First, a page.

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“Bite-Size Bits of Local, National, and Global History”
“Bite-Size Bits of Local, National, and Global History”
Near Gardiner in Park County, Montana — The American West (Mountains)
 

Wildlife of the Northern Range

 
 
Wildlife of the Northern Range Marker image. Click for full size.
By Rich Pfingsten, March 23, 2009
1. Wildlife of the Northern Range Marker
Inscription. Elk - Sometimes called "wapiti" (the Shawnee word for "one with a white rump"), elk are often seen in large herds in open areas where they graze on grasses and forbs. Bull elk have antlers that they shed every year. Each spring as the elk age, the new antlers grow larger, and the branching increases. Calves, born in June, are spotted for the first few months of their life, which helps camouflage the from predators.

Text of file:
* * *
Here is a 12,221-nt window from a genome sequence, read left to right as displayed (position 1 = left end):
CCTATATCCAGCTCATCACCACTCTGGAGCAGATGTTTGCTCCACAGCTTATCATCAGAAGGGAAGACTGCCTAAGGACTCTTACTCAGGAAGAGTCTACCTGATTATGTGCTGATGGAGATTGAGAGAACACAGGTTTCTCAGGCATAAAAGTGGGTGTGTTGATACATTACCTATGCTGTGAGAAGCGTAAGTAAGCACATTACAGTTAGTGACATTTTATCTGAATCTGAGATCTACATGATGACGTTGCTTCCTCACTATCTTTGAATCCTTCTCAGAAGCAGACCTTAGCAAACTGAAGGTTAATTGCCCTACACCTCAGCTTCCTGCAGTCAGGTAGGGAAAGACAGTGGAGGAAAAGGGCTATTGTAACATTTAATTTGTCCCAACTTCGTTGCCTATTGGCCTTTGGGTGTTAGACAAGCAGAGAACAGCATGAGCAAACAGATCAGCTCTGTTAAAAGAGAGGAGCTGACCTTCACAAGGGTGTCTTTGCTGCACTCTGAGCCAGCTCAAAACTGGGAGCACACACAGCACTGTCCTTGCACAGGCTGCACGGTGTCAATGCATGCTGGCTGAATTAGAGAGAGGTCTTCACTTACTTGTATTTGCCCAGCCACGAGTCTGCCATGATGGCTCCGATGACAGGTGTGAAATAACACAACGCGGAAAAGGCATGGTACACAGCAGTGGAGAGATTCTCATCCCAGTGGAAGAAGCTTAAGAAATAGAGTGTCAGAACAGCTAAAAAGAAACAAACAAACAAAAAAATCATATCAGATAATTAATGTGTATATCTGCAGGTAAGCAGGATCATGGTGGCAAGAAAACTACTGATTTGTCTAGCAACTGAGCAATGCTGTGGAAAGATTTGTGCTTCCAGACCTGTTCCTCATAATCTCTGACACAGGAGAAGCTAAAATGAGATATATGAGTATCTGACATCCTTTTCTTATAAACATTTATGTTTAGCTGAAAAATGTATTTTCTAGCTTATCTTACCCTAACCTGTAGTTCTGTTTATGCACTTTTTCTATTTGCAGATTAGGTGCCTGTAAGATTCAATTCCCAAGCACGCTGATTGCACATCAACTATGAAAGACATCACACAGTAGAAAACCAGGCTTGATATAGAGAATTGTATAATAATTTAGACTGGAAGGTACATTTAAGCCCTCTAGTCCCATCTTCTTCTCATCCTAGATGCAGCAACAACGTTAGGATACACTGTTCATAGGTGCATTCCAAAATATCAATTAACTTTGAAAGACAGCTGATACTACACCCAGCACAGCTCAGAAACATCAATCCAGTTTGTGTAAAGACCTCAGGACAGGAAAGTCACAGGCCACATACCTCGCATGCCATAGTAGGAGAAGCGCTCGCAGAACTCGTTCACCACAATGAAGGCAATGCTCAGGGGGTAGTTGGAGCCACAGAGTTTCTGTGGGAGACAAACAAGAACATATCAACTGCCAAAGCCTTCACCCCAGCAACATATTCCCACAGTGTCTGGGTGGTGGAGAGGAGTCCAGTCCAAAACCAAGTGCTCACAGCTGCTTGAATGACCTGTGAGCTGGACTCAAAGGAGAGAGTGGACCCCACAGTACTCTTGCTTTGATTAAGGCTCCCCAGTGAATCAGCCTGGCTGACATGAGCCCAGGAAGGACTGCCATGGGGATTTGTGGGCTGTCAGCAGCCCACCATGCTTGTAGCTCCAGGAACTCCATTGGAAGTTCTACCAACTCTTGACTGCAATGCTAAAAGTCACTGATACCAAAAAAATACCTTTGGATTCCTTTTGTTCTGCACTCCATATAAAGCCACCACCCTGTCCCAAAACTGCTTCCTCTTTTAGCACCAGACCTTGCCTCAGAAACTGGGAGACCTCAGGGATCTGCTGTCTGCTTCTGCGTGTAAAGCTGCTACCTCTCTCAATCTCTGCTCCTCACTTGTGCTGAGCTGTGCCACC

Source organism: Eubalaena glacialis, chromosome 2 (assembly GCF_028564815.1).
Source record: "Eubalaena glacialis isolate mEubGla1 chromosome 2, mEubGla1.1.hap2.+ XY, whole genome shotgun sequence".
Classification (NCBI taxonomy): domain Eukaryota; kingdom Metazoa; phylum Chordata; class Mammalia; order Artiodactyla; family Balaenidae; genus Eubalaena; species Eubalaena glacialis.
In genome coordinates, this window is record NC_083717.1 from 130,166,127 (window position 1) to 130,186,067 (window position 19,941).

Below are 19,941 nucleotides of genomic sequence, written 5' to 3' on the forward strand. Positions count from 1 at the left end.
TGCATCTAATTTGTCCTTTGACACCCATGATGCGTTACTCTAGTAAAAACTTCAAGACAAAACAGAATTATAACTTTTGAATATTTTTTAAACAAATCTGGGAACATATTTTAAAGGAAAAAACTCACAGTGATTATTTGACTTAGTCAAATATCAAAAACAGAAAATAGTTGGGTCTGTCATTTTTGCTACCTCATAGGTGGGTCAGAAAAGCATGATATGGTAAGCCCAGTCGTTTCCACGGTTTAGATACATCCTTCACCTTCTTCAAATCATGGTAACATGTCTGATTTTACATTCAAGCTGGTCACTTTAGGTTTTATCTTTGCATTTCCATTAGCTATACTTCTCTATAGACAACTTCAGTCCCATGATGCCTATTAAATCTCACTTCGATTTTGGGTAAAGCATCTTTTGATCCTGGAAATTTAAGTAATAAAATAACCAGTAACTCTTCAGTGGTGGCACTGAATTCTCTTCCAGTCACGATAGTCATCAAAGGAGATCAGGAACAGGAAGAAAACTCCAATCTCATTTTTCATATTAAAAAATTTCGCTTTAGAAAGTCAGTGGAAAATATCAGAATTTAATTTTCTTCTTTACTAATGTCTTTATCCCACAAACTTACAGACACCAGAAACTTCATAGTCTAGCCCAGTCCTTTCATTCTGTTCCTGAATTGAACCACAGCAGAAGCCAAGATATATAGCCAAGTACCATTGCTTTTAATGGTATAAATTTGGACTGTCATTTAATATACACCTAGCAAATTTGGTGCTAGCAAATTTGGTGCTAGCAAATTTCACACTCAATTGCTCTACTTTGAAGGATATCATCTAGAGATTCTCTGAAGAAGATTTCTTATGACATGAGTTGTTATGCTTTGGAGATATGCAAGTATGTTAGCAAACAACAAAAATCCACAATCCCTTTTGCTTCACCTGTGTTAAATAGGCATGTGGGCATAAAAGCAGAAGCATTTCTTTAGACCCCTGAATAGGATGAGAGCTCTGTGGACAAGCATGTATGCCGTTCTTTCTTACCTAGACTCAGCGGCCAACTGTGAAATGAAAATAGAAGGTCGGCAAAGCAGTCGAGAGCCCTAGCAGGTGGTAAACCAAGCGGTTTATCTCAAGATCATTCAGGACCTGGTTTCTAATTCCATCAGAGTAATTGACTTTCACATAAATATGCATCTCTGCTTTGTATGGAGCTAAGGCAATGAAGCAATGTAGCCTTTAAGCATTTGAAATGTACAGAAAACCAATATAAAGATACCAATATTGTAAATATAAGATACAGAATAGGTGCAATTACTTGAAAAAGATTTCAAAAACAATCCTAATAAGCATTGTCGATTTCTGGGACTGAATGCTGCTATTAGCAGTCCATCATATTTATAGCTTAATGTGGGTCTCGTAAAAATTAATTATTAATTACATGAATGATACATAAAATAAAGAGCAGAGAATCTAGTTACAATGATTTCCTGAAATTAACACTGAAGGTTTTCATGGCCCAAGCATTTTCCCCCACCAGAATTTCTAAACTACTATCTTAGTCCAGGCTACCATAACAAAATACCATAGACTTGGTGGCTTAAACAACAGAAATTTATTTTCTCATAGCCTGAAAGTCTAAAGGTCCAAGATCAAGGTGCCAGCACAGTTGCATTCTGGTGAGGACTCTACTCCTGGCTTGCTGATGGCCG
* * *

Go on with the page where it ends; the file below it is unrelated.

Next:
Bison - Bison, also called "buffalo," can weigh up to one ton, and both sexes have horns. Calves are born in late April and May and are reddish brown. Bison may appear tame and slow but are unpredictable and dangerous. Every year, a number of visitors approach bison too closely and are injured.

Pronghorn - Pronghorn are unique to the plains of western North America. Both sexes of this distinctly colored animal have horns, but males have a black band from their eyes to their snout and also on their necks. Pronghorn have keen eyesight and escape predators by sprinting away at nearly 50 miles per hour, making them the fastest animal on the continent.

Bighorn Sheep - Bighorn sheep live in rocky, cliffy terrain. The bottoms of their hooves are concave, which makes them sure-footed in this habitat. Males (rams) have distinctive curved horns, which become larger and